Water System Leak Gauge

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This gauge was built to verify whether my water pipes were leaking and running the well dry. It won't pinpoint a leak, but it will show the actual volume of loss.
Bad Coon
~as free as it gets~

  • why it's useful
  • how it works
  • drawing, parts list & prices
  • the hippy version
  • how to use it
  • the math

    pressure tester Why it's useful

    The standard leak check is to simply pressurize the system and watch for pressure dropping on a gauge dial like the one shown on the right. This is required for contractors because everything should be new, so any drop at all means poor work. . . Howevah:

    If your system was installed by unknown yahoos 30 years ago, and today's test indicates a leak, you might wonder if it's worth digging up the property for $1000+ to replace a badly glued fitting when you don't know the leaks volume. A standard test won't tell that because of the thing that makes pressure tanks work: that large systems can drop more slowly than small systems with the same size leak because pipes and hoses expand under pressure and they sometimes contain air bubbles. Water doesn't compress much but bubbles do. With those two factors, the same size leak will loose pressure more slowly in a large system than in a small system causing the leak to appear to be smaller. The gizmo described below maintains normal pressure in the system so there are no variations in volume.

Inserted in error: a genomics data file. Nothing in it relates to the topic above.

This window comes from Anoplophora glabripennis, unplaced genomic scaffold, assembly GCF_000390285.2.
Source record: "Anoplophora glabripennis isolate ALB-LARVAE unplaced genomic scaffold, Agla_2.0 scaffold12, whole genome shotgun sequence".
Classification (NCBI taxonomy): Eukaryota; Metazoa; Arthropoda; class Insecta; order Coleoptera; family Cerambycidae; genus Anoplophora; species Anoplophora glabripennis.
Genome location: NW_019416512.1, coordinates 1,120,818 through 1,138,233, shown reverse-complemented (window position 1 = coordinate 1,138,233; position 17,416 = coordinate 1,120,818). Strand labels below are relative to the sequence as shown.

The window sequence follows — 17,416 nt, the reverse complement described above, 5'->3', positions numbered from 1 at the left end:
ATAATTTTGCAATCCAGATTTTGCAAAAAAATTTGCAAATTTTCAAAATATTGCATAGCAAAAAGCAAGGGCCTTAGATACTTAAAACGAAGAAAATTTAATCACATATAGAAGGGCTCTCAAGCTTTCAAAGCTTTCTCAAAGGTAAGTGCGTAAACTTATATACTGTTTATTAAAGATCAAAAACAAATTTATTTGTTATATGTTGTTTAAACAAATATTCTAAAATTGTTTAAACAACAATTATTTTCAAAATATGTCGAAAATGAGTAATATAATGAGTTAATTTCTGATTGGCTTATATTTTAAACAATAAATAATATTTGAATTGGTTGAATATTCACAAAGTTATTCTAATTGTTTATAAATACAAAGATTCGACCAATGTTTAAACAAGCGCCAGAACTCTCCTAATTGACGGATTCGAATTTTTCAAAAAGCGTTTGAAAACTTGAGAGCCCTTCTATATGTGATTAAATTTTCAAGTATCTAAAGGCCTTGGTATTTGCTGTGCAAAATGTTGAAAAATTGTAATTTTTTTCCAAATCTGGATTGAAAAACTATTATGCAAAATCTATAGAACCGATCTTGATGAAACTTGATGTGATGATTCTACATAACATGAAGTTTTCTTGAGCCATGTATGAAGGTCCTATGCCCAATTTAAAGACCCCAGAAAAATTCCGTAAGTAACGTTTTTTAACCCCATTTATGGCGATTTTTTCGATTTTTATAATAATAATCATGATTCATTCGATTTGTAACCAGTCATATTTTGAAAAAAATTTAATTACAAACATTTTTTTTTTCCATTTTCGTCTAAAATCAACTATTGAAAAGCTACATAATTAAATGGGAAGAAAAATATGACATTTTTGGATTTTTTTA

How it works:

    The gauge is basically a bubble in a tube connected between the house water system and a regulated source of compressed air. Both sides of the bubble are set to the same (house) pressure. Then the water system is turned off at the main valve to the house. If a leak exists, the pressure drops on the house side so the bubble is pushed by the compressed air, relative to the rate of the leak. A count-up kitchen timer or stopwatch is started when the house valve is closed, to time the duration. The volume of the loss is equal to the volume of the tube that the bubble moved through for the measured time.
  • If you're not into making stuff that sprays water, it's possible to buy, rent, or borrow a portable water meter for a few bucks. Ask your local water utility, hardware rent-all, or building dept.

    Parts list and Drawing

    These are new parts prices (rounded off) that I looked up as of April 2014, but it can be made from garage sale scraps for a lot less.

    The Hippy Version : has the same general loop shaped like "LA" with 2 valves, but is made from drip irrigation parts and costs 80% less, even cheaper ( but not nearly as easy to use) as the above portable water meter.

    It doesn't use a pressure regulator, dial gauges, bicycle pump air fitting, copper tube fittings, or brass hose barbs w/ stainless clamps. It relies instead on a high loop (the top of the "A") to contain enough air when pressurized to form a bubble without adding one (w/ the bicycle pump). The ruler is moved to locate on the edge of the bubble and sticks to the tube w/ tape. Instead of a pressure regulator, an obsolete style propane bottle (or something, maybe a hose from a neighbors house) could be used to pressurize the system. An upside down propane bottle is filled from empty with water from the same system, the air thus compressed like a well pressure tank will match the house pressure. Works the same way as the one in the drawing and in the procedure below (next).